31 Risk Reduction Caps financial risk
Ensures certain level of quality, or avoids having substandard quality Vendor assumes responsibility for hardware, software, network protocol selection, and knowing applicable tax laws Easier to hire another vendor than to fire and rehire internal staff.

32 International Outsourcing
India Large, well-educated, English-speaking, labor cost 70-80% less than in US. China and other countries. Modern telephone technology and Internet-enabled service databases Customer support and other functions operational 24/7.

33 What Are the Outsourcing Alternatives?
This figure shows alternatives businesses have for outsourcing some or all of their information system components. Major categories of alternatives by information systems components Oracle, EDS Amazon Oracle/PeopleSoft Web storefront Oracle IaaS Cloud Employee Travel IaaS: Infrastructure-as-a-Service SaaS: Software-as-a-Service Fig 11-5 IS/IT Outsourcing Alternatives

34 There are a lot of risks to outsourcing information systems as this figure describes.
Fig 11-6 Outsourcing Risks

35 Q/A When a company outsources a system, it no longer has control over prioritizing fixes for software failures and problems. Answer: _______ TRUE

36 Write shorter contracts - less than ___ years 5
When to Outsourcing? Which IS activities are strategic to our company's business? Will outsourcing save us at least ____ percent? Does our firm have access to the needed technology and expertise? If not, outsourcing may be the answer to acquiring these resources. Does outsourcing increase our firm's flexibility? 15 Does outsourcing increase our firm's flexibility? Outsourcing shifts capital budgets to operating expenses, which can give a firm more financial flexibility. Furthermore, outsourcing may free up personnel to work on new systems, while the outsourcer maintains the existing ones. Also, it can increase the firm's flexibility for acquiring new technologies sooner. Outsourcing is an important question facing today's IS executives. There are four activities that management should not outsource: strategy, the architecture of the system, the decisions about when to introduce IS into the organization, and management of the vendor. Write shorter contracts - less than ___ years 5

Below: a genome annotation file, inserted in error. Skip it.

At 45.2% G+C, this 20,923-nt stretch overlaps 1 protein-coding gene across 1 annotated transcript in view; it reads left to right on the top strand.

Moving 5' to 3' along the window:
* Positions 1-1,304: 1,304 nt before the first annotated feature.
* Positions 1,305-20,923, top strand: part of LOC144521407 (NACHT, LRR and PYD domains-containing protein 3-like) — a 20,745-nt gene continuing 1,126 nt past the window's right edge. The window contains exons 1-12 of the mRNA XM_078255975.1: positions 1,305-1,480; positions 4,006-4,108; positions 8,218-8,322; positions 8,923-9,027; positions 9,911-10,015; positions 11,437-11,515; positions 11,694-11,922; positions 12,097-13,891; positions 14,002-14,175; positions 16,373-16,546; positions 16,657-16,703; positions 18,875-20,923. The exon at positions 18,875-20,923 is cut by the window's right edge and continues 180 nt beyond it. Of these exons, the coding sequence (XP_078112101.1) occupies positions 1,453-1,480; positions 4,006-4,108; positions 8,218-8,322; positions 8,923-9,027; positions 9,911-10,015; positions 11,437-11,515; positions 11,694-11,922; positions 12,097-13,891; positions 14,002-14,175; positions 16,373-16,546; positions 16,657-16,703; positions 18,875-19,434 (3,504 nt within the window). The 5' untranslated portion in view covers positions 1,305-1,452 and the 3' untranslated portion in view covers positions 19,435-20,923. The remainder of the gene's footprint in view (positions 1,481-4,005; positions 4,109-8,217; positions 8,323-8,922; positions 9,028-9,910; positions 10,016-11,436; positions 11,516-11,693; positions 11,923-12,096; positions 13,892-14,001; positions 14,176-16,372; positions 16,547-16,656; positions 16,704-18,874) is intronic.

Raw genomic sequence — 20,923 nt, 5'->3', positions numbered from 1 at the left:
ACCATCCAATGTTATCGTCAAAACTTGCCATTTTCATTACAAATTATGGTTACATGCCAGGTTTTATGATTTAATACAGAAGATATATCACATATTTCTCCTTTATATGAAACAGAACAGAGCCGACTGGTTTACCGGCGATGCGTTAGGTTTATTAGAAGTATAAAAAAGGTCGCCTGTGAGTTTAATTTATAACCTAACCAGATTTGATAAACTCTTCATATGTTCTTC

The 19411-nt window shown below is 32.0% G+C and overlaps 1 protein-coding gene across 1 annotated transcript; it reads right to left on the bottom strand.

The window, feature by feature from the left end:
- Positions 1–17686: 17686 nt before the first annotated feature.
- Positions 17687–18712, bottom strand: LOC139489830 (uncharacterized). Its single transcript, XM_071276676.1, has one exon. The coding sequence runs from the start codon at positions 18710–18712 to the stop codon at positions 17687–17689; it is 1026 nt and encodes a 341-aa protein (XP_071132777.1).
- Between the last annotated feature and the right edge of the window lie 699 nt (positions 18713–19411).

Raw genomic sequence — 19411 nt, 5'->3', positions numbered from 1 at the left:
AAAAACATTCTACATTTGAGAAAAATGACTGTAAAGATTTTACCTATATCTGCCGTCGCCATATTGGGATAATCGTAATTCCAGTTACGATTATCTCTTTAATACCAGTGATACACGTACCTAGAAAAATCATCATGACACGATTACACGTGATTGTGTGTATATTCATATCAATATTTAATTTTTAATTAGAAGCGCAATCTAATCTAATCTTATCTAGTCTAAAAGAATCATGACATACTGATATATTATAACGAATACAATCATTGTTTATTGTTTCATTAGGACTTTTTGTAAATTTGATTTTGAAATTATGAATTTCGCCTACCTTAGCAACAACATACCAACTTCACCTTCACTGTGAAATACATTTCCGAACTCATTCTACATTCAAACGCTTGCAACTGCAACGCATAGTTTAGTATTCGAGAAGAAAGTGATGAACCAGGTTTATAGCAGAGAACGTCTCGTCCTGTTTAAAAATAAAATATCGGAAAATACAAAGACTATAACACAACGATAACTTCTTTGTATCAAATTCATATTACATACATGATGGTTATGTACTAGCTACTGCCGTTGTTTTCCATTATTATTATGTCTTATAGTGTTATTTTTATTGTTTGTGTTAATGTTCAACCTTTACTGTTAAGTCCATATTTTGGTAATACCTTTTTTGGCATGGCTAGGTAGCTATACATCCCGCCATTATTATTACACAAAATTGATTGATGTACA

37 INSOURCING What is the example(s) mentioned in the Friedman’s Video (The World is Flat)?

38 Crowdsourcing Definition:
Taking a task traditionally performed by an employee or contractor, and outsourcing it to an undefined, generally large group of people, in the form of an open call. Used by companies to increase productivity, lower production costs, and fill skill gaps. Can be used for a variety of tasks. Companies do not have control over the people doing the work. Has cost more than traditional methods. 38

39 Q4: What Are Your IS Rights and Responsibilities?
Fig User Information Systems Rights and Responsibilities

40 Q4: What Are Your IS Rights and Responsibilities? (cont’d)
Fig User Information Systems Rights and Responsibilities

41 Q/A Which of the following is true about the changes and developments foreseen for 2022? A) Licensed, off-the-shelf software will become less configurable, less adaptable, and less flexible. B) Fewer applications will be developed in-house and software customization will become easier. C) Better-skilled employees will be needed to adapt software to increasingly unique organizational needs. D) Small computing devices will become more expensive and lose their popularity. Answer: ______ B

42 Q5: 2022? Hardware infrastructure will migrate to cloud
Licensed, off-the-shelf software more configurable, adaptable and flexible. iOS devices and other, small computing devices will become cheaper and more popular. Fewer and less-skilled employees needed Loss of control of employees’ use of IT

43 You have certain rights and responsibilities with regard to the IS department that supports you in your job. Here is a list of them. Fig 11-7 User Information Systems Rights and Responsibilities

44 End of chapter 11

Download ppt "Chapter 11 Information Systems Management"

Similar presentations

Ads by Google